0
Editorials: Point and Counterpoint |

POINT: Do Randomized Controlled Trials Ignore Needed Patient Populations? Yes FREE TO VIEW

Katherine Courtright, MD
Author and Funding Information

FINANCIAL/NONFINANCIAL DISCLOSURES: None declared.

CORRESPONDENCE TO: Katherine Courtright, MD, Gates Bldg, 5048, 3400 Spruce St, Hospital of the University of Pennsylvania, Philadelphia, PA 19104


Copyright 2016, . All Rights Reserved.


Chest. 2016;149(5):1128-1130. doi:10.1016/j.chest.2016.01.029
Text Size: A A A
Published online

Evidence-based medicine (EBM) is central to efforts to improve the quality, safety, and affordability of health care. Randomized controlled trials (RCTs) are generally considered the highest level of evidence for assessing the effectiveness of interventions, and they serve as a foundation for EBM practice standards and performance measurements. However, critics cite the limited usefulness of applying EBM to individual patients, partly because RCTs often fail to enroll subjects who are representative of patients seen in the community. This failure yields inequity in the provision of high-quality care and creates potential for patient harm. Trialists have come a long way since the landmark 1985 Physicians’ Health Study of low-dose aspirin for the primary prevention of cardiovascular disease enrolled > 90% white male subjects; disparate enrollment still occurs, however, for important and prevalent patient subgroups.

Racial and ethnic minorities have received the most attention for their notable absence from clinical trials. Beyond the overt ethical issues, the neglect of racial and ethnic minorities from clinical trials has implications for the safety and efficacy of interventions among these subgroups. Most experts believe that genetic variants partially explain racial variation in the incidence, severity, and outcomes of many diseases. Patients of different races may have a distinct drug response, such as with nitric oxide-mediated vasodilator therapies in heart failure (HF). Recent discoveries in sepsis and idiopathic pulmonary fibrosis (IPF) have revealed racial variation in the innate immune response and a mucosal defense protein in the lung,, respectively, that seem to play an important role in these diseases.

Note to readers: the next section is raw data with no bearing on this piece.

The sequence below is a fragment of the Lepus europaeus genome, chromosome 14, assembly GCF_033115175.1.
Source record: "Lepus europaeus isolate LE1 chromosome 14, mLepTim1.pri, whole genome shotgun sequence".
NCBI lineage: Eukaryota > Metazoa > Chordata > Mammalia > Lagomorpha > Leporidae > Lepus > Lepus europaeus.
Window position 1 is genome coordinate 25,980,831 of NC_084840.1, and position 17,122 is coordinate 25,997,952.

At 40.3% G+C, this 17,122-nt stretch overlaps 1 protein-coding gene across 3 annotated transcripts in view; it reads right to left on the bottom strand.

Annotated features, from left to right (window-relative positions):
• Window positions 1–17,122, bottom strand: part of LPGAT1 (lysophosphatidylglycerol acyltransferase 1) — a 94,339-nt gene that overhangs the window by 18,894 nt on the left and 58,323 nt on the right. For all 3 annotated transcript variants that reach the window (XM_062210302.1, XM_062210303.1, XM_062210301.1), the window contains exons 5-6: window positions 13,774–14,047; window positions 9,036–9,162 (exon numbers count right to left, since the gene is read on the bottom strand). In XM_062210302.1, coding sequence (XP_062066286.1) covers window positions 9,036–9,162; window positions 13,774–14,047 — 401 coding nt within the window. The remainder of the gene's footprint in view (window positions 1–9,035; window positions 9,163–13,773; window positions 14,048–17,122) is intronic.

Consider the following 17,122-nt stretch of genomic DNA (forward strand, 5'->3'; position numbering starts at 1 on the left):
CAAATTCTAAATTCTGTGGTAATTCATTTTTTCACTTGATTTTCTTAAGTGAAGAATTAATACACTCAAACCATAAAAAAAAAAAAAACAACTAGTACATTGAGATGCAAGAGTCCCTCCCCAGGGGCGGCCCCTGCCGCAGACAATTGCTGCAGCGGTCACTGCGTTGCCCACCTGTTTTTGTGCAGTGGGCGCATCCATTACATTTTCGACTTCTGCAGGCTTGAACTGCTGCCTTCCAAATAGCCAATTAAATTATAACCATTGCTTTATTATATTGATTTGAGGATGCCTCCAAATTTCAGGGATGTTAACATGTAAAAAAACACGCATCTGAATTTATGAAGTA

Black individuals in the United States experience the highest adjusted incidence of severe sepsis. However, the landmark Phase III trial that led to approval by the US Food and Drug Administration of recombinant human activated protein C for severe sepsis included < 20% black participants and did not prespecify race as an analytic. The racial demographic characteristics of IPF differ from sepsis in that it predominantly affects white subjects. Nonetheless, the recent Phase III trial of pirfenidone that solidified its approval by the US Food and Drug Administration for the treatment of IPF enrolled < 50 nonwhite patients, an insufficient number by any account for adequate evaluation of the efficacy and safety of pirfenidone among minority populations.

Many researchers attribute persistent underenrollment of minorities to disproportionately high rates of mistrust of the health system and unwillingness to participate in research despite evidence to the contrary. More likely, racial and ethnic minorities with less frequent health system interactions have fewer opportunities to enroll in clinical trials. Also, linguistic barriers disproportionately prohibit inclusion of ethnic minorities. Other important contributing factors tightly entangled with race and ethnicity include low socioeconomic status, cultural beliefs, and health provider attitudes. After the Physicians’ Health Study, and many other trials like it at the time, the National Institutes of Health Revitalization Act of 1993 mandated sufficient inclusion of racial minority groups and women in their funded clinical trials. This necessary step has proven insufficient, and efforts continue with nationwide special interest groups (eg, Eliminating Disparities in Clinical Trials project) and protected National Institutes of Health funding mechanisms for disparities research.